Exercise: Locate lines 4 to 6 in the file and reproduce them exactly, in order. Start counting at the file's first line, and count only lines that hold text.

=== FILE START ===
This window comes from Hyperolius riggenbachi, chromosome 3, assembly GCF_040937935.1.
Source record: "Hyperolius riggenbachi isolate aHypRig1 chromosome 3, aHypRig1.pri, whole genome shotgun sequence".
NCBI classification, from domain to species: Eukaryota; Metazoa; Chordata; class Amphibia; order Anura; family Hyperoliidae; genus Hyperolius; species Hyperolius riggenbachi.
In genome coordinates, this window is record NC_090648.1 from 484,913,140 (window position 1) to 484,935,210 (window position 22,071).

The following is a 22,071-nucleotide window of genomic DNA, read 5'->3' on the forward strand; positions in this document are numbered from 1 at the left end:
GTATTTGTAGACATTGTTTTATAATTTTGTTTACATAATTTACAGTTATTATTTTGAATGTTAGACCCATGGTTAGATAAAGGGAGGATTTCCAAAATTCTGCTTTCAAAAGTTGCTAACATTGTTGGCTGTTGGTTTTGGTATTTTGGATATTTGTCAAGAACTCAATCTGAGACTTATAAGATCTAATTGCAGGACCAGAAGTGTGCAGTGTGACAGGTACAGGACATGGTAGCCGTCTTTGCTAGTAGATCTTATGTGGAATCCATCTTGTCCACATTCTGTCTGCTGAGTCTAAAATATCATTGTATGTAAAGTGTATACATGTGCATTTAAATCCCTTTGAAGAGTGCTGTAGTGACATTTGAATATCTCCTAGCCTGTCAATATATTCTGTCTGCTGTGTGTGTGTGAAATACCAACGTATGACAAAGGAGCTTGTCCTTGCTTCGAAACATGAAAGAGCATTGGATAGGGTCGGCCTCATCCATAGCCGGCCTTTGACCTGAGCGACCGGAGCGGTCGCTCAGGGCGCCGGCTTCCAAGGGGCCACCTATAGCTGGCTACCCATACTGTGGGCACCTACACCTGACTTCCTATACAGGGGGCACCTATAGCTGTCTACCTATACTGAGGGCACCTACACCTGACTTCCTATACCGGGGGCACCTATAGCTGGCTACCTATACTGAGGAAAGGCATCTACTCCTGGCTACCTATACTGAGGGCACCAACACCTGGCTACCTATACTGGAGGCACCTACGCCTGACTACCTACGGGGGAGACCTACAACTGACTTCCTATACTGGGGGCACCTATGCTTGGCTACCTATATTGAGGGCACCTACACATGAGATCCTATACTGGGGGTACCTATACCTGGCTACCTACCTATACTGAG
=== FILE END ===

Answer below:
In genome coordinates, this window is record NC_090648.1 from 484,913,140 (window position 1) to 484,935,210 (window position 22,071).

The following is a 22,071-nucleotide window of genomic DNA, read 5'->3' on the forward strand; positions in this document are numbered from 1 at the left end:
GTATTTGTAGACATTGTTTTATAATTTTGTTTACATAATTTACAGTTATTATTTTGAATGTTAGACCCATGGTTAGATAAAGGGAGGATTTCCAAAATTCTGCTTTCAAAAGTTGCTAACATTGTTGGCTGTTGGTTTTGGTATTTTGGATATTTGTCAAGAACTCAATCTGAGACTTATAAGATCTAATTGCAGGACCAGAAGTGTGCAGTGTGACAGGTACAGGACATGGTAGCCGTCTTTGCTAGTAGATCTTATGTGGAATCCATCTTGTCCACATTCTGTCTGCTGAGTCTAAAATATCATTGTATGTAAAGTGTATACATGTGCATTTAAATCCCTTTGAAGAGTGCTGTAGTGACATTTGAATATCTCCTAGCCTGTCAATATATTCTGTCTGCTGTGTGTGTGTGAAATACCAACGTATGACAAAGGAGCTTGTCCTTGCTTCGAAACATGAAAGAGCATTGGATAGGGTCGGCCTCATCCATAGCCGGCCTTTGACCTGAGCGACCGGAGCGGTCGCTCAGGGCGCCGGCTTCCAAGGGGCCACCTATAGCTGGCTACCCATACTGTGGGCACCTACACCTGACTTCCTATACAGGGGGCACCTATAGCTGTCTACCTATACTGAGGGCACCTACACCTGACTTCCTATACCGGGGGCACCTATAGCTGGCTACCTATACTGAGGAAAGGCATCTACTCCTGGCTACCTATACTGAGGGCACCAACACCTGGCTACCTATACTGGAGGCACCTACGCCTGACTACCTACGGGGGAGACCTACAACTGACTTCCTATACTGGGGGCACCTATGCTTGGCTACCTATATTGAGGGCACCTACACATGAGATCCTATACTGGGGGTACCTATACCTGGCTACCTACCTATACTGAG